Everyone does it. A light fixture is featured in a prestigious publication, or a rug is shown in a home featured by an interior design publication. The image (and perhaps an image of the publication’s cover) is quickly reposted on Instagram, added to the company’s website, placed in promotional materials, and otherwise used to promote sales. There’s just one problem. Use of the image could result in costly charges of copyright infringement.
Under U.S. law, the general rule is that the author of a work owns the copyright in the work unless the work was created within the scope of their employment, in which case their employer owns the work. In most cases, the photographers working for publications like Interior Design, Architectural Digest, House Beautiful, or Coastal Living are not employees but independent contractors, which means that the photographers, and not the publications, own the copyright in the photos they take and the photos shown by the publications. As a result, the photographer (not the publication) must give permission for any reproduction of their photo, including reproductions on social media or websites.
Photographers, not publications, generally own the copyright in photos featured in prestigious publications. Reproduction requires explicit permission from the photographer, extending to social media and websites.
Strict Liability in Copyright Infringement:
Reproduction without permission is copyright infringement. Copyright infringement is a strict liability offense, meaning there is no defense to whether infringement occurred — either something was copied without permission, or it was not. There are defenses that can be asserted , but these are directed to the amount of damages, not whether there has been infringement. Giving credit to the photographer or the publication is not a defense. Similarly, the fact the one didn’t make any money directly from the use of the photo is not a defense. The fact that an image was available online is generally not a defense. Nor is a court likely to find that such a use is a fair use — to find out if a use is fair use (essentially arguing that no permission was needed), it will probably be necessary to take the case to trial, involving expense in terms of time and money.
Costs of Copyright Infringement:
If a photographer has timely secured a copyright registration for their photos, they are entitled to statutory damages of up to $30,000 per infringement (and up to $150,000 per infringement if the infringement is shown to be willful). The idea of such an award is to deter future infringement. In addition, the photographer is entitled to their reasonable attorney’s fees if a timely copyright registration was made.
Reproducing images without permission can lead to costly consequences. Photographers with timely copyright registration can seek damages up to $30,000 per infringement or $150,000 if willful, plus attorney’s fees.
Importance of Written Permission:
Having permission from the photographer would defeat a claim of copyright infringement, but that permission should be directly from the photographer and should be in writing. Permission from the publication in which the photo appears is probably not enough unless the magazine owns the copyright in the photos.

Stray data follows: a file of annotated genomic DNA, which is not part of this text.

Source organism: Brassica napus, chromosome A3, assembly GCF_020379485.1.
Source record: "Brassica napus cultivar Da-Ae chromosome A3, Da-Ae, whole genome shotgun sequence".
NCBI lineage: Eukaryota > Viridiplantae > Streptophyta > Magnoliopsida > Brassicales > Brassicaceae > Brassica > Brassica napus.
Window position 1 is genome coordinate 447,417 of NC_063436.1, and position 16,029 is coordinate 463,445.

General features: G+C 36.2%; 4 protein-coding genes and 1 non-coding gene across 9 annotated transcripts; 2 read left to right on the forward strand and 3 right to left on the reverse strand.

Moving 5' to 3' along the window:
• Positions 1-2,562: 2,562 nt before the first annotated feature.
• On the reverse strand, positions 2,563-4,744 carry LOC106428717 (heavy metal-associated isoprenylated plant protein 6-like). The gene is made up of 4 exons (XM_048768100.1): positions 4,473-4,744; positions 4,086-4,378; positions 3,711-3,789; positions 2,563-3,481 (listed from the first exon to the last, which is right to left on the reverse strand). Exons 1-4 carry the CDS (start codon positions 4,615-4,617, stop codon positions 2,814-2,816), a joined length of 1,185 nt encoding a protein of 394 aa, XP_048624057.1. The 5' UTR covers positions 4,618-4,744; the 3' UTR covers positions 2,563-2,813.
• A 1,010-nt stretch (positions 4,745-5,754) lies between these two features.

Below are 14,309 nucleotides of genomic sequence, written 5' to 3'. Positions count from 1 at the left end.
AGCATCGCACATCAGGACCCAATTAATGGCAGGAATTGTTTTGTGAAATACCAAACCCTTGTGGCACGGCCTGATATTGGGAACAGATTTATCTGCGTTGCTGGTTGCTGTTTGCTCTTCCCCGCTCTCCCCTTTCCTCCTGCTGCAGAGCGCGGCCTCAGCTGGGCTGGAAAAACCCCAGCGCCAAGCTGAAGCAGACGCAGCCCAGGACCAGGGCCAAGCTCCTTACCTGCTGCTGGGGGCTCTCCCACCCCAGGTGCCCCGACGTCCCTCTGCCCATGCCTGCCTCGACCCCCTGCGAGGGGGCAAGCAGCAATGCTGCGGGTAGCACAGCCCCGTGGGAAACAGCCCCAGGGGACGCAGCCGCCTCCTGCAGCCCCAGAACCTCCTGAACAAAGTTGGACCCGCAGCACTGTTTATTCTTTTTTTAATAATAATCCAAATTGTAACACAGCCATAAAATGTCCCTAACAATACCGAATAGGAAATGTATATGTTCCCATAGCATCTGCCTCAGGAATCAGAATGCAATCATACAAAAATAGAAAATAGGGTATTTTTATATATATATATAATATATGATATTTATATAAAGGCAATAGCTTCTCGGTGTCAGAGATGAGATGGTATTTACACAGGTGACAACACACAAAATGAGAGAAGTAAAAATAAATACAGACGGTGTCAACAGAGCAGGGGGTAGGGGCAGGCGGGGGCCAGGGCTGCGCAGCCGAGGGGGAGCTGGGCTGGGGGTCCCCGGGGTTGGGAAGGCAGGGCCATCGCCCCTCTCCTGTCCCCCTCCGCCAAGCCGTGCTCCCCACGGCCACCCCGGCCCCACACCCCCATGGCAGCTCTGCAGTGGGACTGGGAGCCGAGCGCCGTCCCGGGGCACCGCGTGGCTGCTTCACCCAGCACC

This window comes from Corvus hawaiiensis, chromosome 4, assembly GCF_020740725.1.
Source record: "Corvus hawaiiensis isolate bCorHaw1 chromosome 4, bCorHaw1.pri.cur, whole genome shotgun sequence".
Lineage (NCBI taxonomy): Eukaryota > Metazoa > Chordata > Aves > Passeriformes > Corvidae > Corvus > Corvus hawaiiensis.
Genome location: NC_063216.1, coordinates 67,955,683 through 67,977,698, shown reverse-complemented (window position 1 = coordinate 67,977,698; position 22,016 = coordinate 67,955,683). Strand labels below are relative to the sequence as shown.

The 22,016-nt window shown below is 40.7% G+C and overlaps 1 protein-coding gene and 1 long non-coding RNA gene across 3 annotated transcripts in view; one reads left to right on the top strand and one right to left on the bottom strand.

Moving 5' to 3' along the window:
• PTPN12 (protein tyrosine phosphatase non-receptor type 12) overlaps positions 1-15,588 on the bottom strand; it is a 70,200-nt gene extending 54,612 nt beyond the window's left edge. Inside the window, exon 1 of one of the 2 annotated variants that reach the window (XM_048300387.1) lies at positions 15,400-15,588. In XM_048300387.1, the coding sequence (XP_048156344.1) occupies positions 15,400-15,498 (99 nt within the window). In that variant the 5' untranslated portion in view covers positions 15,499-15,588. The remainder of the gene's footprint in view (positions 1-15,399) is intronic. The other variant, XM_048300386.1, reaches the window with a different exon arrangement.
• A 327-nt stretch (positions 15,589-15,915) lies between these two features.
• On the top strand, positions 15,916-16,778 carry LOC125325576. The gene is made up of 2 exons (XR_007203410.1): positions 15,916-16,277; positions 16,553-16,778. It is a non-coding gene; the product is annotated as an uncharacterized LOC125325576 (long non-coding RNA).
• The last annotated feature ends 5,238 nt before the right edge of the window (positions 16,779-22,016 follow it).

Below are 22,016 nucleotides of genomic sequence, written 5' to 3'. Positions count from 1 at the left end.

Reality Check — Cease and Desist Letters:
Think it can’t happen? It has already happened and will happen again. Entities you know have received cease and desist letters from photographers. Others have been sued (roughly half of the copyright infringement lawsuits filed in the U.S. involve the unauthorized use of a photograph). In either case, payment has likely been made, and either a license permitting the images to stay up has been obtained or the images have been removed.
Entities have received cease and desist letters and faced lawsuits for unauthorized photo use. Roughly half of U.S. copyright infringement cases involve unauthorized photo use, resulting in payments and image removal.
Protection Against Claims:
The best way to protect against a copyright infringement claim is to make sure you have permission to use the photo showing your product or the room you designed or styled (if possible, take the picture yourself!). If a photographer refuses to give you permission, don’t use the image.
If you are not sure if you need permission or have permission, contact me or one of my intellectual property colleagues at Offit Kurman — an ounce of prevention is worth a pound of cure.
ABOUT MARC MISTHAL
Marc P. Misthal is a principal attorney in the firm’s Intellectual Property practice group. With a wide range of clients worldwide, Marc provides counsel to businesses spanning diverse industries, including the fashion, apparel, computer technology, hospitality, restaurant, entertainment, jewelry, luxury goods, home goods, furniture, cosmetics, retail and consumer goods industries.
As part of his practice, Marc has represented clients in federal courts around the country, defending and prosecuting claims of trademark, trade dress, and copyright infringement and, when necessary, obtaining injunctive relief. He has also represented clients in Opposition and Cancellation proceedings before the U.S. Patent and Trademark Office (USPTO) and in proceedings under the Uniform Domain Name Dispute Resolution Policy (UDRP).